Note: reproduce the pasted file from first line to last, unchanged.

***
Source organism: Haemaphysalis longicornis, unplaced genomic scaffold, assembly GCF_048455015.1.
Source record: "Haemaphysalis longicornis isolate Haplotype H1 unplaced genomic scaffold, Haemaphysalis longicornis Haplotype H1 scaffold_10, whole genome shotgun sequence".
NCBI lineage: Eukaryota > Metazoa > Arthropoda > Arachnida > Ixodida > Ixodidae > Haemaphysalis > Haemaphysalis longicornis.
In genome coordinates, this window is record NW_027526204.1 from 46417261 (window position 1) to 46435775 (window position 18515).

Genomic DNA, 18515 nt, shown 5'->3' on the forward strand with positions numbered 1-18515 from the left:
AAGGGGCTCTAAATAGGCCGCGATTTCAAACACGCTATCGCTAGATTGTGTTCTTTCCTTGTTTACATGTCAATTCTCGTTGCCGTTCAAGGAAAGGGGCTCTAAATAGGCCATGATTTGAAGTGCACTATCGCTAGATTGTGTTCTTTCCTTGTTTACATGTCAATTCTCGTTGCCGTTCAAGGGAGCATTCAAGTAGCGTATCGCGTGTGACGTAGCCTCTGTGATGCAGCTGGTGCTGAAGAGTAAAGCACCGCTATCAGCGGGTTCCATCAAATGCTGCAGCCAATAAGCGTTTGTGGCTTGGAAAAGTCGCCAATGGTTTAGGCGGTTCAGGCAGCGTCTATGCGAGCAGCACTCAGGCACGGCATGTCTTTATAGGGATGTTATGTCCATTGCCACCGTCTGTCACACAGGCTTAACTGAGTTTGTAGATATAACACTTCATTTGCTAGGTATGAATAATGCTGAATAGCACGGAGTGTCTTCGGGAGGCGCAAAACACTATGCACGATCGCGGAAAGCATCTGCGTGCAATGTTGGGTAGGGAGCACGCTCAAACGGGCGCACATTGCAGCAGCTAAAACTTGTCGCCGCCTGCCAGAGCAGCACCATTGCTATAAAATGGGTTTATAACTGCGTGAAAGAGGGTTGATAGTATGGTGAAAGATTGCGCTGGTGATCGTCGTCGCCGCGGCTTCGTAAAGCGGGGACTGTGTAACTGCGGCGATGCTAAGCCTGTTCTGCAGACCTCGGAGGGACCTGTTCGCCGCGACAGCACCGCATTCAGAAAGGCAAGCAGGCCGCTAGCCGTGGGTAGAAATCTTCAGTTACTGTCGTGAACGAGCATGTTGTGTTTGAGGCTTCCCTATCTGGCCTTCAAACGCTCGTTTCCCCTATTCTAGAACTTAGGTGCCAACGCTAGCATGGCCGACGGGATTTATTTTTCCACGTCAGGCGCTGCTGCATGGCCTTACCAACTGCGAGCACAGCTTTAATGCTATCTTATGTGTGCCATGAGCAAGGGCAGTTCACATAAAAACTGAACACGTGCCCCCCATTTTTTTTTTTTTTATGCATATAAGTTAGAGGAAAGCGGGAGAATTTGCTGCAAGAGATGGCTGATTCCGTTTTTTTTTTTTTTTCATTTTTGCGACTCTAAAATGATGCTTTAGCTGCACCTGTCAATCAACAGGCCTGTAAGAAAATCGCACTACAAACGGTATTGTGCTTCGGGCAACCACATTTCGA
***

Source organism: Haemaphysalis longicornis, unplaced genomic scaffold, assembly GCF_048455015.1.
Source record: "Haemaphysalis longicornis isolate Haplotype H1 unplaced genomic scaffold, Haemaphysalis longicornis Haplotype H1 scaffold_10, whole genome shotgun sequence".
NCBI lineage: Eukaryota > Metazoa > Arthropoda > Arachnida > Ixodida > Ixodidae > Haemaphysalis > Haemaphysalis longicornis.
In genome coordinates, this window is record NW_027526204.1 from 46417261 (window position 1) to 46435775 (window position 18515).

Genomic DNA, 18515 nt, shown 5'->3' on the forward strand with positions numbered 1-18515 from the left:
AAGGGGCTCTAAATAGGCCGCGATTTCAAACACGCTATCGCTAGATTGTGTTCTTTCCTTGTTTACATGTCAATTCTCGTTGCCGTTCAAGGAAAGGGGCTCTAAATAGGCCATGATTTGAAGTGCACTATCGCTAGATTGTGTTCTTTCCTTGTTTACATGTCAATTCTCGTTGCCGTTCAAGGGAGCATTCAAGTAGCGTATCGCGTGTGACGTAGCCTCTGTGATGCAGCTGGTGCTGAAGAGTAAAGCACCGCTATCAGCGGGTTCCATCAAATGCTGCAGCCAATAAGCGTTTGTGGCTTGGAAAAGTCGCCAATGGTTTAGGCGGTTCAGGCAGCGTCTATGCGAGCAGCACTCAGGCACGGCATGTCTTTATAGGGATGTTATGTCCATTGCCACCGTCTGTCACACAGGCTTAACTGAGTTTGTAGATATAACACTTCATTTGCTAGGTATGAATAATGCTGAATAGCACGGAGTGTCTTCGGGAGGCGCAAAACACTATGCACGATCGCGGAAAGCATCTGCGTGCAATGTTGGGTAGGGAGCACGCTCAAACGGGCGCACATTGCAGCAGCTAAAACTTGTCGCCGCCTGCCAGAGCAGCACCATTGCTATAAAATGGGTTTATAACTGCGTGAAAGAGGGTTGATAGTATGGTGAAAGATTGCGCTGGTGATCGTCGTCGCCGCGGCTTCGTAAAGCGGGGACTGTGTAACTGCGGCGATGCTAAGCCTGTTCTGCAGACCTCGGAGGGACCTGTTCGCCGCGACAGCACCGCATTCAGAAAGGCAAGCAGGCCGCTAGCCGTGGGTAGAAATCTTCAGTTACTGTCGTGAACGAGCATGTTGTGTTTGAGGCTTCCCTATCTGGCCTTCAAACGCTCGTTTCCCCTATTCTAGAACTTAGGTGCCAACGCTAGCATGGCCGACGGGATTTATTTTTCCACGTCAGGCGCTGCTGCATGGCCTTACCAACTGCGAGCACAGCTTTAATGCTATCTTATGTGTGCCATGAGCAAGGGCAGTTCACATAAAAACTGAACACGTGCCCCCCATTTTTTTTTTTTTTATGCATATAAGTTAGAGGAAAGCGGGAGAATTTGCTGCAAGAGATGGCTGATTCCGTTTTTTTTTTTTTTTCATTTTTGCGACTCTAAAATGATGCTTTAGCTGCACCTGTCAATCAACAGGCCTGTAAGAAAATCGCACTACAAACGGTATTGTGCTTCGGGCAACCACATTTCGA